This Company Could Benefit From the Market Crash
Trade summary: A bull call spread in LPL Financial Holdings Inc. (Nasdaq: LPLA) using the April 17 $60 call option which can be bought for about $5.43 and the April 17 $65 call could be sold for about $3.90. This trade would cost $1.53 to open, or $153 since each contract covers 100 shares of stock.
In this trade, the maximum loss would be equal to the amount spent to open the trade, or $153. The maximum gain is $347 per contract. That is a potential gain of about 126% based on the amount risked in the trade.
Now, let’s look at the details.
GlobeNewswire recently reported on growth of a financial advising powerhouse. This is important because advisers can be helpful to investors at times when markets crash and individual investors who expected steady gains scramble for assistance and guidance on how they can recover.
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Thanks to the rare convergence of three economic triggers, the clock is ticking down for a once in a lifetime wealth building opportunity.
The report noted that LPL “announced that SilverRock Wealth Partners has joined LPL Financial’s broker-dealer, aligning with Independent Advisor Alliance (IAA), an enterprise registered investment advisor (RIA) firm offering support and services to advisors leveraging LPL Financial’s platform.
The advisors reported having served approximately $150 million in brokerage and advisory assets. They join from Spire Securities and used TD Ameritrade as their custodian.
Founded by President and CEO Derek Copeland, the Charlotte-based team serves many NFL clients and other professional athletes. Copeland’s fellow financial professionals both have sports backgrounds: Chris Carpenter pitched for the Boston Red Sox and Brenton Bersin is a former Carolina Panthers wide receiver. They are joined by operations manager Lisa Oviatt and Lori Copeland, director of marketing.
“Our business is less about investment management and more about lifestyle management,” Copeland said. “Our job is to provide highly personalized and proactive financial guidance to help clients manage their income wisely and stretch out earnings over a lifetime.”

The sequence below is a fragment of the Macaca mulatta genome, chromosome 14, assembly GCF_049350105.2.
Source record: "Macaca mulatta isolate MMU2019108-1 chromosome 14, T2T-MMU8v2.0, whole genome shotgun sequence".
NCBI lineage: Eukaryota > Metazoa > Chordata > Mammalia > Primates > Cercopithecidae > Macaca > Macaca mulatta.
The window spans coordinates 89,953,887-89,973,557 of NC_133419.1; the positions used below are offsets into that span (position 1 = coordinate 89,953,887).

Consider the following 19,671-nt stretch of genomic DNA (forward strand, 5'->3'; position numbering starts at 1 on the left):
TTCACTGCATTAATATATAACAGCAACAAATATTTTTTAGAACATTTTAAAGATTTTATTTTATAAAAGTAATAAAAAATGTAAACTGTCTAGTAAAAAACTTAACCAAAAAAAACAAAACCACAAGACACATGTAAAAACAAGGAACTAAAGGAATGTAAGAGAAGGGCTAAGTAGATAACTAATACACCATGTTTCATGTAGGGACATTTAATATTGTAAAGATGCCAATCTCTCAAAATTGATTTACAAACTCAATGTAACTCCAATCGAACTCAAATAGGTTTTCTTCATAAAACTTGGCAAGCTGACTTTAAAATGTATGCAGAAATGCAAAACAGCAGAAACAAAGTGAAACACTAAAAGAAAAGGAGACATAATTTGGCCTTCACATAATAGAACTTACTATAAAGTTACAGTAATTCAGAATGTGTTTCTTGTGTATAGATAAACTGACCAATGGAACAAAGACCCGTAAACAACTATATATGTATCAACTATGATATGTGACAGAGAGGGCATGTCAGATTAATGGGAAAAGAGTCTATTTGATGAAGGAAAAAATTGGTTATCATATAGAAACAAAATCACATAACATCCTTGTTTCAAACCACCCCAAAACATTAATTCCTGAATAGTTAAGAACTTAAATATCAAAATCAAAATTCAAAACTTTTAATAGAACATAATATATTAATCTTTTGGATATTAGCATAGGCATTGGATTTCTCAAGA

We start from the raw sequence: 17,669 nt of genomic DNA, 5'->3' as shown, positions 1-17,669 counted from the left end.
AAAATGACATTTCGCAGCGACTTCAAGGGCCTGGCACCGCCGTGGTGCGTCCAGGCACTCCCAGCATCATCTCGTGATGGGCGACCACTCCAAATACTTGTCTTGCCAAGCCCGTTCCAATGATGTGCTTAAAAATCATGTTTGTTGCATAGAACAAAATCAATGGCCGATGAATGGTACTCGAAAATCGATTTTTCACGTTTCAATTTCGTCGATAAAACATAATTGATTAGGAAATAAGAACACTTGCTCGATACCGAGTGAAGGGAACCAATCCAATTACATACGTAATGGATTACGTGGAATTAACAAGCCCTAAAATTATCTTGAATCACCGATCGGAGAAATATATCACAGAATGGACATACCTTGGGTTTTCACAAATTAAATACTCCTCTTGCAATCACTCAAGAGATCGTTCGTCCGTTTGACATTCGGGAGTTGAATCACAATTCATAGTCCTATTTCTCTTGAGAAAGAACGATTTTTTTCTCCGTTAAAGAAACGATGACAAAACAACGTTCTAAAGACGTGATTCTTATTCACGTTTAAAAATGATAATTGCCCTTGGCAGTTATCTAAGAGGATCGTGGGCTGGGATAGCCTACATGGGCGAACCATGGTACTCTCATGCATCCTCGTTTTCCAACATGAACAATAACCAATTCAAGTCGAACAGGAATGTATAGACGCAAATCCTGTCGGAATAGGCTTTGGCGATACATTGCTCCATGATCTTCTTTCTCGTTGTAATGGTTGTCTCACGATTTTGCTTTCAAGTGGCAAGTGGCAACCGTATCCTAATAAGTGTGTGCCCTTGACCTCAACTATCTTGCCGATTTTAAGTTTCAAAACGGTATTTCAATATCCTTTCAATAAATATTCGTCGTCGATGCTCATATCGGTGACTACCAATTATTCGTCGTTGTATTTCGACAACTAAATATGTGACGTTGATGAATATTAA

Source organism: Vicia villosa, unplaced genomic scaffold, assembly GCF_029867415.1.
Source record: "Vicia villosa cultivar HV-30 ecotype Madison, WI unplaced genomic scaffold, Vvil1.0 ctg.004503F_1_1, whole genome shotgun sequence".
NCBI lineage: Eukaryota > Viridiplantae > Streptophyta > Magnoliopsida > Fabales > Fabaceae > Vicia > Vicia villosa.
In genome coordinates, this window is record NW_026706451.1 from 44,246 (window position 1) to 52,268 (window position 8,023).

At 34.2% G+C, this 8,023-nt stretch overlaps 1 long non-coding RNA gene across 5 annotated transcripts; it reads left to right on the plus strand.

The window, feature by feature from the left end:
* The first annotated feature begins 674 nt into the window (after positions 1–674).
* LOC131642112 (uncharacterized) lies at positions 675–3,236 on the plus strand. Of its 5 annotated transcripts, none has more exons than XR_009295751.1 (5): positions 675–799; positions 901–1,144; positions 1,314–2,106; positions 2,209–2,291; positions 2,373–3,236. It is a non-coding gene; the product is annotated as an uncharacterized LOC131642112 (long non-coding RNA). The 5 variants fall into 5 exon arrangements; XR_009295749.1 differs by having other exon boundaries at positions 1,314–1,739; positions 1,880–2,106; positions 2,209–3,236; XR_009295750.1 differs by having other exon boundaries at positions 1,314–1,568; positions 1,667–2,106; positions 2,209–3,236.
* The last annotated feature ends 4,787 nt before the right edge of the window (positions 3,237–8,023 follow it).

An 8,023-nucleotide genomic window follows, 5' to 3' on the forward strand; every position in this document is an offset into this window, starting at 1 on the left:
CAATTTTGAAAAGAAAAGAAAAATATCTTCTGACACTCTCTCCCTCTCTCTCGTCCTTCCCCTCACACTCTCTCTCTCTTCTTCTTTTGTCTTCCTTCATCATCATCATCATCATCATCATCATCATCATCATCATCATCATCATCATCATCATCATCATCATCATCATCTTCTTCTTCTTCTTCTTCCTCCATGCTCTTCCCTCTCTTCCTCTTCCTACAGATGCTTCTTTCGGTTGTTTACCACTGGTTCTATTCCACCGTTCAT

LPL Financial Holdings Inc. is a broker-dealer, a custodian for registered investment advisors and an independent consultant to retirement plans. The company provides a platform of brokerage and investment advisory services to independent financial advisors, including financial advisors at financial institutions across the country.
It also supported approximately 4,000 financial advisors, affiliated and licensed with insurance companies through customized clearing services, advisory platforms and technology solutions. Through its advisors, it is a distributor of financial products and services in the United States.
It provides its technology and service to advisors through a technology platform that is server-based and Web-accessible. Its technology offerings are designed to permit its advisors to manage various aspects of their businesses. It automates time-consuming processes, such as account opening and management, document imaging and account rebalancing.
The news comes as the stock has been in a down trend along with the broad market.